Ostrava has five new stolpersteine located in the Velká Street 12, and their overall number amounts to 60. The stolpersteine – cobblestones bearing a brass plate that are inserted into the pavement in front of homes of victims of Nazi extermination or persecution – were laid again by the initiator of the project Gunter Demnig himself. The stones belong to the members of the Kaufthal family – Hersch, Helena, Max, Alžběta and Alfred.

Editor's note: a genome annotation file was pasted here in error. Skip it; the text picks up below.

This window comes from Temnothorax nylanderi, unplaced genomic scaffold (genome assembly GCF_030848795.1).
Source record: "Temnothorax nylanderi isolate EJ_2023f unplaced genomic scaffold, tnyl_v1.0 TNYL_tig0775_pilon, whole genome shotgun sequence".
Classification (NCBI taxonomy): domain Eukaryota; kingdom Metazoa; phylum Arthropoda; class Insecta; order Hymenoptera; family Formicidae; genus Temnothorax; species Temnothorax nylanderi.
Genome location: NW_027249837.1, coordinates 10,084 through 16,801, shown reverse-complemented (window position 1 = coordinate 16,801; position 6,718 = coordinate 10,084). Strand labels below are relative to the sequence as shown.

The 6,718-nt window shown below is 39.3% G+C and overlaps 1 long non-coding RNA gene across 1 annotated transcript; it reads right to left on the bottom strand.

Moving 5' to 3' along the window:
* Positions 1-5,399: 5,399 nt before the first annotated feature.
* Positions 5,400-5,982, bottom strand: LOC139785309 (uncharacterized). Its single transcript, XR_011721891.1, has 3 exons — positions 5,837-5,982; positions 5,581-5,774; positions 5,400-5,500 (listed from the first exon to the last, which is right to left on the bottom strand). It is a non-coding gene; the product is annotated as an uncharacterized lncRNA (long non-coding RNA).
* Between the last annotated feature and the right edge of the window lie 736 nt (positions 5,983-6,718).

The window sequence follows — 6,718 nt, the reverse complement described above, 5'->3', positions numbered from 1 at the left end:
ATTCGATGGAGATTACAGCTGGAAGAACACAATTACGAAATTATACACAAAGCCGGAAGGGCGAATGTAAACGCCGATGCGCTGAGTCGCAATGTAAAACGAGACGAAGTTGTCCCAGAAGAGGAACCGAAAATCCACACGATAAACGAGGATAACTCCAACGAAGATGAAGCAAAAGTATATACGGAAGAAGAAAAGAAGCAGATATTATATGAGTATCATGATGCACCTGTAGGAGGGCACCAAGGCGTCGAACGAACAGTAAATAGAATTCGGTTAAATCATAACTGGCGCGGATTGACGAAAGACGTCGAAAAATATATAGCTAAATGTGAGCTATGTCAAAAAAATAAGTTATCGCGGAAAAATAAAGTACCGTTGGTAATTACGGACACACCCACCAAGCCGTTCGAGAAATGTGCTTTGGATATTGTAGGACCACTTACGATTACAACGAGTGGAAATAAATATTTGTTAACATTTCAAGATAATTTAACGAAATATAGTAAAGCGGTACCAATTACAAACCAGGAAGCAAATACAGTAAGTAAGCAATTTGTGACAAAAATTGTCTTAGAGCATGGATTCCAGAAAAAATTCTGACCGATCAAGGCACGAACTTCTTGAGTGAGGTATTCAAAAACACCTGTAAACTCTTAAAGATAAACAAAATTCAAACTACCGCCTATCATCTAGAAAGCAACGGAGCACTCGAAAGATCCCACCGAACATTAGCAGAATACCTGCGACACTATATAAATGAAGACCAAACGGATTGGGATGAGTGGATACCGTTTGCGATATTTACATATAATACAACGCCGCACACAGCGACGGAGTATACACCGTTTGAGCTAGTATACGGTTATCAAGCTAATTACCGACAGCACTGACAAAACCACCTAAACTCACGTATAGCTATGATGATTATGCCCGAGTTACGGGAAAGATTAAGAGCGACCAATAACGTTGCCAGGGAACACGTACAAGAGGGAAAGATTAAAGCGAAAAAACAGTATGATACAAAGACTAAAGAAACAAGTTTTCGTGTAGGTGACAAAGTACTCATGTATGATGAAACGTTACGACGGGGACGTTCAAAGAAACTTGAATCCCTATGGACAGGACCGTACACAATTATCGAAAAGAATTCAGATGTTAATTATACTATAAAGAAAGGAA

German artist Demnig laid the first stone on 16 December 1992 in front of Cologne City Hall. He lays them all over Europe until today. Since 2008, stolpersteine can be found also in pavements in Czech towns and cities. It is very difficult to find an apt and concise translation of the German word Stolperstein. It literally translates as ‘stumbling stone’, but in this case it is used in a rather metaphorical way and means ‘stone intended to trip-up the passer-by’. Most of the languages use the German term, which has been patented in Germany and in the European Union since 2006 and 2013, respectively. A stolperstein is a cobblestone-size (10 by 10 centimetres) concrete cube bearing a brass plate inscribed with a text saying: ‘Here lived…’ and listing a few data about the victim. Stones are usually inserted by the artist himself into the pavement in front of the victim’s last place of residence.